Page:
• Guideline spam

To be an ace local sleuth, you must commit to memory the guidelines for representing your business on Google so that you can quickly spot violations. Common acts of spam include:

- Keyword stuffing the business name field

- Improper wording of the business name field

- Creating listings for ineligible locations, departments, or people

- Category spam

- Incorrect phone number implementation

- Incorrect website URL implementation

- Review guideline violations

If any of the above conundrums are new to you, definitely spend 10 minutes reading the guidelines. Make flash cards, if necessary, to test yourself on your spam awareness until you can instantly detect glaring errors. With this enhanced perception, you’ll be able to see problems that may possibly be leading to lowered rankings, or even… suspensions!

  • Suspensions

There are two key things to look for here when a local business owner comes to you with a ranking woe:

1. If the listing was formerly verified, but has mysteriously become unverified, you should suspect a soft suspension. Soft suspensions might occur around something like a report of keyword-stuffing the GMB business name field. Oddly, however, there is little anecdotal evidence to support the idea that soft suspensions cause ranking drops. Nevertheless, it’s important to spot the un-verification clue and tell the owner to stop breaking guidelines. It’s possible that the listing may lose reviews or images during this type of suspension, but in most cases, the owner should be able to re-verify his listing. Just remember: a soft suspension is not a likely cause of low local pack rankings.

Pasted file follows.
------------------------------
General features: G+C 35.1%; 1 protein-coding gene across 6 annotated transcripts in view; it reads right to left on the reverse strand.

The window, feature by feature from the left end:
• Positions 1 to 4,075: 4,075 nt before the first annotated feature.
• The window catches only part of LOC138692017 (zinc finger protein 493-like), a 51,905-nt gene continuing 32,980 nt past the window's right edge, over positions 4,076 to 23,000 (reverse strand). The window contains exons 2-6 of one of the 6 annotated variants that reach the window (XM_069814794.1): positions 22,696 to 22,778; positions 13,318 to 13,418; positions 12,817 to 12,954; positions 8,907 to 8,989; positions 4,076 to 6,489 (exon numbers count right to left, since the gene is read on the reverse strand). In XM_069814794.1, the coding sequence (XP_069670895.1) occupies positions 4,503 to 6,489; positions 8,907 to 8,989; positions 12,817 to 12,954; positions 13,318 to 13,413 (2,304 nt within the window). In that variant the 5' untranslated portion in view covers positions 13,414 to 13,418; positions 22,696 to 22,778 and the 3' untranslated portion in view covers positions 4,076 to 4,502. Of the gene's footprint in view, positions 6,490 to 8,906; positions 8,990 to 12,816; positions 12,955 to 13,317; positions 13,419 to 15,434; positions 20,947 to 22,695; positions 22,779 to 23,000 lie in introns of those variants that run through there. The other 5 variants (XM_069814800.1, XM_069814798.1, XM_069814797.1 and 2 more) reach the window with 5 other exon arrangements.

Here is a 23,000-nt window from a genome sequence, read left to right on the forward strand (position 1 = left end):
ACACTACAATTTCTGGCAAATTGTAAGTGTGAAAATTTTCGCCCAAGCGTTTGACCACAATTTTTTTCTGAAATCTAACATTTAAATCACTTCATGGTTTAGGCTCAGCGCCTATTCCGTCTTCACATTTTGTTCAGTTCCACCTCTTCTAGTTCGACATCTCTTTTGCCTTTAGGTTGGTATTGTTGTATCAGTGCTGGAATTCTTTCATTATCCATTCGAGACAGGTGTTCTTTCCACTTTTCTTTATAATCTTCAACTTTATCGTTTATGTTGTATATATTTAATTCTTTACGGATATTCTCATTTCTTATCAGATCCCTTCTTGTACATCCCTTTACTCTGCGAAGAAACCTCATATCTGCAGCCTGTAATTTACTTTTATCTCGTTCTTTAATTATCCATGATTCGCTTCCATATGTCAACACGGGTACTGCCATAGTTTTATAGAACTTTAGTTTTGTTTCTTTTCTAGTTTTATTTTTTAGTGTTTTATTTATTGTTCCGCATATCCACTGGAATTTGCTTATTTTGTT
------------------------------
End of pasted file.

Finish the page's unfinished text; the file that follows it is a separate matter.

2. If the listing’s rankings totally disappear and you can’t even find the listing via a branded search, it’s time to suspect a hard suspension. Hard suspensions can result from a listing falling afoul of a Google guideline or new update, a Google employee, or just a member of the public who has reported the business for something like an ineligible location. If the hard suspension is deserved, as in the case of creating a listing at a fake address, then there’s nothing you can do about it. But, if a hard suspension results from a mistake, I recommend taking it to the Google My Business forum to plead for help. Be prepared to prove that you are 100% guideline-compliant and eligible in hopes of getting your listing reinstated with its authority and reviews intact.